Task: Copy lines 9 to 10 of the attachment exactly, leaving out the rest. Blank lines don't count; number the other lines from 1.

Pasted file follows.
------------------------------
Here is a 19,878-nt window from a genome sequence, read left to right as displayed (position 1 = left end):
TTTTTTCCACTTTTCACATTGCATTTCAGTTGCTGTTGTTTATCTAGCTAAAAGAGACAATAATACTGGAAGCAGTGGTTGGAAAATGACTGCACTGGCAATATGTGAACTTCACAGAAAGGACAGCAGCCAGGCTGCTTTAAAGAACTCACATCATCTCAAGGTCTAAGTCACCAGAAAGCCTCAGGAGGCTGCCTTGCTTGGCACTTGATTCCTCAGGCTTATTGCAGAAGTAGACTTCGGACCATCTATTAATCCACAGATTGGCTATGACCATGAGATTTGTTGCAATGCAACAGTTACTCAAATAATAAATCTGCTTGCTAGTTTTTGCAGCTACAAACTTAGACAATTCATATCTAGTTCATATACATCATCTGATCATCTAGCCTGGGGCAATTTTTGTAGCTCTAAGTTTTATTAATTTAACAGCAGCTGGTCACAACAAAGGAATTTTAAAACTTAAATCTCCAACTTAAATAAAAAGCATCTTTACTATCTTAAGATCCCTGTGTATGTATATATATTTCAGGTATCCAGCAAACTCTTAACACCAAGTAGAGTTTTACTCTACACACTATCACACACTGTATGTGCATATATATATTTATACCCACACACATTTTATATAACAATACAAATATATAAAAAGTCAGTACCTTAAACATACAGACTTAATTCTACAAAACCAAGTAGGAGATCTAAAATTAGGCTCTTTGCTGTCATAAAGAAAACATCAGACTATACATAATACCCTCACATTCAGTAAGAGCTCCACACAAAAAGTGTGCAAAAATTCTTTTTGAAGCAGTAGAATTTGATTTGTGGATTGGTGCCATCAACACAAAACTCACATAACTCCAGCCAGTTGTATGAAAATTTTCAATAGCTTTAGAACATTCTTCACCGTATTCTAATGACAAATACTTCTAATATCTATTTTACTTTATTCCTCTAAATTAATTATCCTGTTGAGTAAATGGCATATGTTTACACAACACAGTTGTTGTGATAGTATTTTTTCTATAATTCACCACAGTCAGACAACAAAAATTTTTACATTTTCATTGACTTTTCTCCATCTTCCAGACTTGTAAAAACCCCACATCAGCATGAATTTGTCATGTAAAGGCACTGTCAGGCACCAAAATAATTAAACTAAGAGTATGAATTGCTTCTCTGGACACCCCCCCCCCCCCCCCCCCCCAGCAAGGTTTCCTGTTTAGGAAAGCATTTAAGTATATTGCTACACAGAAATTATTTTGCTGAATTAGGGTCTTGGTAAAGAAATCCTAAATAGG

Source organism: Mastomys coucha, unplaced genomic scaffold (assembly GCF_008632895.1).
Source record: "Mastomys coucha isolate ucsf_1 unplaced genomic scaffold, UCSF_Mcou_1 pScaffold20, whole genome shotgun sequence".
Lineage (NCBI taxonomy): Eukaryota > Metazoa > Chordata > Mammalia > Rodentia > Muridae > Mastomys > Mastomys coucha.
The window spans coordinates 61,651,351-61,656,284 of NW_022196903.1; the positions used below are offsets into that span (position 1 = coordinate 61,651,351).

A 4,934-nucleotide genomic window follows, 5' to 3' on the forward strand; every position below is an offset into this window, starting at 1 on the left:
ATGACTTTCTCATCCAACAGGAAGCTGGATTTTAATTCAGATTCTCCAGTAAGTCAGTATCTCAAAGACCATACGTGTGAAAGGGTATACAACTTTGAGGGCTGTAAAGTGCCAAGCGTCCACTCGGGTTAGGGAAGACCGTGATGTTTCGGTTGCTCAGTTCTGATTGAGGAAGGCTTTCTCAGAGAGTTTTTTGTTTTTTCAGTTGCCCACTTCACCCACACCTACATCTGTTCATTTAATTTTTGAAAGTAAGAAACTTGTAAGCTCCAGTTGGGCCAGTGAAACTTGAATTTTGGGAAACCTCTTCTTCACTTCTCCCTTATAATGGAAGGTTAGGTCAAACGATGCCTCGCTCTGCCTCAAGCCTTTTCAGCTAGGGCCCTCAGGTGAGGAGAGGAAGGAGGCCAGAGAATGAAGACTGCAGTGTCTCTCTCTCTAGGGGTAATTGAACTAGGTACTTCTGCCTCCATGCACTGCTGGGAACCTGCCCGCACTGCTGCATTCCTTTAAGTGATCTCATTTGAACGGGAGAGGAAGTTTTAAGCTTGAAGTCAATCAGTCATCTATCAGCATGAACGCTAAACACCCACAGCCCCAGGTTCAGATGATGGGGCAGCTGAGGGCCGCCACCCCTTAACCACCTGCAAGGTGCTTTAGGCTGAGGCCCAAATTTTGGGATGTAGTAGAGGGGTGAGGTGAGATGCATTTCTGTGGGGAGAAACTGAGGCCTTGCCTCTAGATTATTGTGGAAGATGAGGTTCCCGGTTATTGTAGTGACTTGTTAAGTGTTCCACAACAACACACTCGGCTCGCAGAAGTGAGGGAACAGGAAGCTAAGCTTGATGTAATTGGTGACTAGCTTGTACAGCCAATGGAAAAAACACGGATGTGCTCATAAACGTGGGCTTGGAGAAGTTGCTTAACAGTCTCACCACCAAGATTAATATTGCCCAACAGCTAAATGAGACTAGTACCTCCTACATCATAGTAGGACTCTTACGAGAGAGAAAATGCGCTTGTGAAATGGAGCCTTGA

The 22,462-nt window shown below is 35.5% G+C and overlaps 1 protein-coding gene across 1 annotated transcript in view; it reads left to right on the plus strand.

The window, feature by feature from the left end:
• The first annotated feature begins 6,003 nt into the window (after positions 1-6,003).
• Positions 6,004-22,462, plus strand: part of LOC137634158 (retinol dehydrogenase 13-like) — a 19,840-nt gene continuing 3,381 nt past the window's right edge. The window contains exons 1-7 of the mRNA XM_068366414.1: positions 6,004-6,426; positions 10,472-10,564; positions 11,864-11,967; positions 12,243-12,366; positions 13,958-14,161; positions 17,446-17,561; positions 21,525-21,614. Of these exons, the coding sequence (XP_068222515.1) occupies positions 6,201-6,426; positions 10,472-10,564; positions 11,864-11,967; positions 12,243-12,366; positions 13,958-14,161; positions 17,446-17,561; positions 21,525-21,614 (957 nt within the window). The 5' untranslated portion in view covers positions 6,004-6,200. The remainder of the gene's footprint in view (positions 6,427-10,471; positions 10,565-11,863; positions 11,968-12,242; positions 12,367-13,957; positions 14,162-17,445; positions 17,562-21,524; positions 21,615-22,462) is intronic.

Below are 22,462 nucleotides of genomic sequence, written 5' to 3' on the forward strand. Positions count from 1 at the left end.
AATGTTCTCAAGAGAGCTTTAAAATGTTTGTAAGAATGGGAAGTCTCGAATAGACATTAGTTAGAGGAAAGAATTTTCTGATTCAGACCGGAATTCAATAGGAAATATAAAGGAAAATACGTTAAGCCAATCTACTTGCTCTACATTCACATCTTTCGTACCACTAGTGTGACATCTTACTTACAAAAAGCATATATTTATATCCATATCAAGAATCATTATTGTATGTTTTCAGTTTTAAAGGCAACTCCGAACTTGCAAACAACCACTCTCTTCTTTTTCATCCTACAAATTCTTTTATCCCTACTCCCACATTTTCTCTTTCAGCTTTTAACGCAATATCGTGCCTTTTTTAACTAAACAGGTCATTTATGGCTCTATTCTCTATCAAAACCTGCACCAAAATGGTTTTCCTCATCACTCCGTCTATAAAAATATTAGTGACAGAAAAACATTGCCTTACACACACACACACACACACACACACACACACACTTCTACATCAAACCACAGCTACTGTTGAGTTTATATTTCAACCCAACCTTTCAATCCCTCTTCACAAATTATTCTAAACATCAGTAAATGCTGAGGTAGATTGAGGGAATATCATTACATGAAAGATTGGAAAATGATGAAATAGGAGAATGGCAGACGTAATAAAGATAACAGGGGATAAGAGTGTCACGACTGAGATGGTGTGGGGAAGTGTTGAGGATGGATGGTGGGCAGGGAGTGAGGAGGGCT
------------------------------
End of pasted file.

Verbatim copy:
The 22,462-nt window shown below is 35.5% G+C and overlaps 1 protein-coding gene across 1 annotated transcript in view; it reads left to right on the plus strand.

The window, feature by feature from the left end: